Get out of your mortgage before the housing market collapses any further. As this site says, if you paid $300,000 for your house and it sells for $200,000, you could end up not owning your house and owing the bank $100,000.

Buy some cheap land in a rural area. Build a house, or just get a used RV. Either way, make sure you own your home free and clear, so you can live rent-free and mortgage-free for as long as you need to.


Go off the grid. Get your own power generator — or, better yet, some of those solar helium balloons. Or some wind turbines. Don’t be dependent on the power company to keep all your necessities running.

Cultivate some skills that will always be in demand. Become a decent electrician, handy-person, carpenter or cook. There may not be much need for someone who understands content management systems during a total economic shutdown, but someone who can build a house will always have a place to crash.

Offshore yourself. As the dollar gets weaker and weaker, U.S. white-collar service workers will be the cheap overseas employees for Europeans and Asians, predicts Robert Scoble in his roundup of how to recession-proof yourself. So as long as someone, somewhere, is still making use of those white-collar service skills (like programming, or customer support) you may be able to offer yourself to overseas companies as a cheaper alternative.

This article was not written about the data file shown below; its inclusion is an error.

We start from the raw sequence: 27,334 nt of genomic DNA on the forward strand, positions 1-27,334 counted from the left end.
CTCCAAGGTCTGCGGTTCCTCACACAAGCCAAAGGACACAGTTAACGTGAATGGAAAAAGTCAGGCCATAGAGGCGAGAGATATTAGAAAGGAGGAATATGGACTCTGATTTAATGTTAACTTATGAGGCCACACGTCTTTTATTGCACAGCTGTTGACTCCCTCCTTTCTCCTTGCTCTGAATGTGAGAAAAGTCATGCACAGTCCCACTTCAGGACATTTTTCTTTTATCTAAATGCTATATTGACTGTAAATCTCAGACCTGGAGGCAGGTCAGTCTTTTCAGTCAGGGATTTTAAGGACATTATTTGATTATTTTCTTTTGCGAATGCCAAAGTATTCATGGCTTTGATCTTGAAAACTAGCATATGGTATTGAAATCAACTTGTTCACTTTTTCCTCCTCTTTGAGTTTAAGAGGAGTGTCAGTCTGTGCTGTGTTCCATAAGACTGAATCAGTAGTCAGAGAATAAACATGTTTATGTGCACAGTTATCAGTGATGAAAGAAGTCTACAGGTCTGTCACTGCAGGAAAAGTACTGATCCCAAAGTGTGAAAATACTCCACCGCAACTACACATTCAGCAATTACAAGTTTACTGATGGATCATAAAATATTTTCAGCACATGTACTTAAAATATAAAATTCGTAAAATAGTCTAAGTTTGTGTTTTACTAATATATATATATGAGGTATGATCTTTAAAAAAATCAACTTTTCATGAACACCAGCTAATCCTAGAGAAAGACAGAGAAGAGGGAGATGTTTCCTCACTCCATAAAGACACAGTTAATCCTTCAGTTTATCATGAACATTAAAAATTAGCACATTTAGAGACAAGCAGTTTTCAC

Invest in the ultimate counter-cyclicals. Some industries will always be in growth mode — like any business that caters to the rapidly growing senior population. Also, “sin and comfort” industries, like cigarettes, gambling and booze, do well during downturns and will probably make bank this time around as well. (Too bad booze and cigs are generally part of huge diversified conglomerates these days.) Also, movie companies are quietly bragging that the movie industry had one of its biggest growth spurts ever in the 1930s, as people craved escapism.

Invest in some Euros, or some other currency that’s not the dollar. Chances are the U.S. dollar will keep getting weaker, so you’ll be better off holding a more stable currency. You could also try investing in gold or silver, but those commodities are already skyrocketing in value.

Have some liquid funds on hand. MSN Money suggests reducing your contributions to your retirement plan or 401(k) (if you have one) so you can put more money into your savings instead. And remember, the banks are still FDIC insured, so your savings are probably safe — but other investments have no such guarantee. or take part in a community garden in your neighborhood. Try to position yourself so you can get as much of your diet as possible from food you’ve grown yourself, instead of being hooked on sushi.